Blockchain and Insurance
At the 2018 NCCI Annual Issues Symposium, Paul Meeusen, from Swiss Re and B3i discussed how blockchain can impact the insurance industry.
Blockchain is defined as a digital data structure for identifying and tracking information across a network of computers. Blockchain provides a transparent and secure way to track and distribute the information. In insurance, we are talking about the information chain between the risk (policyholder) to the insurer, to the reinsurer and then to the capital markets.
The problem with data now:
- Decreasing quality of the original risk data.
- Higher operational risk and cost.
- Information asymmetry.
- Capital markets ill informed.
Four elements of blockchain:
- Distributed ledger. Decentralized peer to peer network with a distributed database.
- Consensus. Transactions verified via consensus process consistent with a single version of the truth.
- Cryptography. All transactions are secure, authenticated & verifiable.
- Smart contracts. Legal logic translated into computational logic.
How this can be used in insurance:
- Smart contracting. All parties that need access to the insurance contract have it.
- Smart data. All parties in the transaction have access to current and accurate information about the risk.
- Smart execution. All the compliance issues are handled in a single place. This insures compliance issues are addressed properly across different states and nations and that all of this documentation is readily available.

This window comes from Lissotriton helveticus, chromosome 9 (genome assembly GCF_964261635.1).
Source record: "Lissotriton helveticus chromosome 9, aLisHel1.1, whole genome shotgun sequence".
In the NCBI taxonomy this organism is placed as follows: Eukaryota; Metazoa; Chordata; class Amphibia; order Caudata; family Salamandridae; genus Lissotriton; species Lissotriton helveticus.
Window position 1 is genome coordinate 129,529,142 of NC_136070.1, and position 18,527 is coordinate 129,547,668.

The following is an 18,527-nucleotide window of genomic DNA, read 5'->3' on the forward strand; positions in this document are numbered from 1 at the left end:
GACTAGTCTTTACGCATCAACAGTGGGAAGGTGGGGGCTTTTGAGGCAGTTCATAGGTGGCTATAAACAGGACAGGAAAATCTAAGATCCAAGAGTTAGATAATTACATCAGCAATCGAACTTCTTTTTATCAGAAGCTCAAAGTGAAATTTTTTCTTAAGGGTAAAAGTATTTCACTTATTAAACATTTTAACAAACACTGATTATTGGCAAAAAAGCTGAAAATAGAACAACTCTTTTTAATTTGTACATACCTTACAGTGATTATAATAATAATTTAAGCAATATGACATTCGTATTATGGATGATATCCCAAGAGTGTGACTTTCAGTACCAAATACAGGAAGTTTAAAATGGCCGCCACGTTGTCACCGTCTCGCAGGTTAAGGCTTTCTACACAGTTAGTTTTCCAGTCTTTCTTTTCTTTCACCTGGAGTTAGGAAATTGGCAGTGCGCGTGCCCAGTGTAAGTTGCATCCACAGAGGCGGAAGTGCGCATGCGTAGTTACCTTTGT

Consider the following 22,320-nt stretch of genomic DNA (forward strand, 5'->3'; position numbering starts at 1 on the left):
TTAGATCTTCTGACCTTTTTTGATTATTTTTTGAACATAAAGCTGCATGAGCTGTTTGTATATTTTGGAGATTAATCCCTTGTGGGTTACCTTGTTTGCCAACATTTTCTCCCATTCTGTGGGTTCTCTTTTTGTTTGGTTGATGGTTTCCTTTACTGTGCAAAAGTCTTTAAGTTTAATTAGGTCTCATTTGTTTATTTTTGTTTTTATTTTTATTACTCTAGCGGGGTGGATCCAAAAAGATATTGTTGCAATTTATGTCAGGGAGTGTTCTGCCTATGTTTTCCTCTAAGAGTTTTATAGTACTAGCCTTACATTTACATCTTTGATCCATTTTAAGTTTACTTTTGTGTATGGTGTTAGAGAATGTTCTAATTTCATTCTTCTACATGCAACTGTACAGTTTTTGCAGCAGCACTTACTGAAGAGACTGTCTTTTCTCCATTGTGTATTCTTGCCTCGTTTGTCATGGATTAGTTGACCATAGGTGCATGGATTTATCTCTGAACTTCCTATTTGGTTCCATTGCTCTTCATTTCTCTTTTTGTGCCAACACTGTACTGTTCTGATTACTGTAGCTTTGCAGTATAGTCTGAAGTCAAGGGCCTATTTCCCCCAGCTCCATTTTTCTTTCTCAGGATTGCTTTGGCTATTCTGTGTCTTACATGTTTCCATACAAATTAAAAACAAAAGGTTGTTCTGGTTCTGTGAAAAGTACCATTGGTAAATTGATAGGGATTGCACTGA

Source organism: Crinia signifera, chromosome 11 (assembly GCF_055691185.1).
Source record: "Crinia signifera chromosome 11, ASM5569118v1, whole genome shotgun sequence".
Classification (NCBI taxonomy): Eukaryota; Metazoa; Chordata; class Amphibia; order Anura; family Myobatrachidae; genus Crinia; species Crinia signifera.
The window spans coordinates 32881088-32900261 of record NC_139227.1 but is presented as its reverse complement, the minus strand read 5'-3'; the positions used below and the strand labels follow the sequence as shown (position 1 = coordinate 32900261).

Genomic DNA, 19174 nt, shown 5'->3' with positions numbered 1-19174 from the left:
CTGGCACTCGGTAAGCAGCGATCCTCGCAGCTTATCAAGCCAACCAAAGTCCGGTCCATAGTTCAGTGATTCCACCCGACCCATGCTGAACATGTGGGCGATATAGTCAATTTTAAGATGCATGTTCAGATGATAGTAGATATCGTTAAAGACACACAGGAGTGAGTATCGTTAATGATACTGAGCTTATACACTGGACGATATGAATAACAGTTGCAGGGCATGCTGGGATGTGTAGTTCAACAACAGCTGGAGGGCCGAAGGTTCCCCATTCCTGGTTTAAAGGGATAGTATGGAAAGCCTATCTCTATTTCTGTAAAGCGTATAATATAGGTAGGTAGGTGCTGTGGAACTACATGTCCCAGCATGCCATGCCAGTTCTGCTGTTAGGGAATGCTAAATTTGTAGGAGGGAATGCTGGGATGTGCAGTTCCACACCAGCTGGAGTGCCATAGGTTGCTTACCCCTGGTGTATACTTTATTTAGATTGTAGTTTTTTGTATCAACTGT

Today, we have a “man in the middle” problem. The person controlling the central ledger (often a broker) knows every detail on every transaction, but all the parties in the transaction are dependent entirely on that person for information. Under blockchain, all the information is in a shared online platform where all parties have access to it. This reduces the friction associated with risk transfer. There is no dispute over whether a premium was paid, a contract signed, an endorsement added, or a claim reported. All of that is updated real-time in the shared ledger.
Another advantage of blockchain is that it will allow for greater access to insurance markets and allow those markets to better understand and price the risk.
Opportunities for blockchain in insurance:
- Allows for better sharing of medical records in a private, secure platform.
- Claim auto validation.
- Synchronizing multiple parties involved in a contract.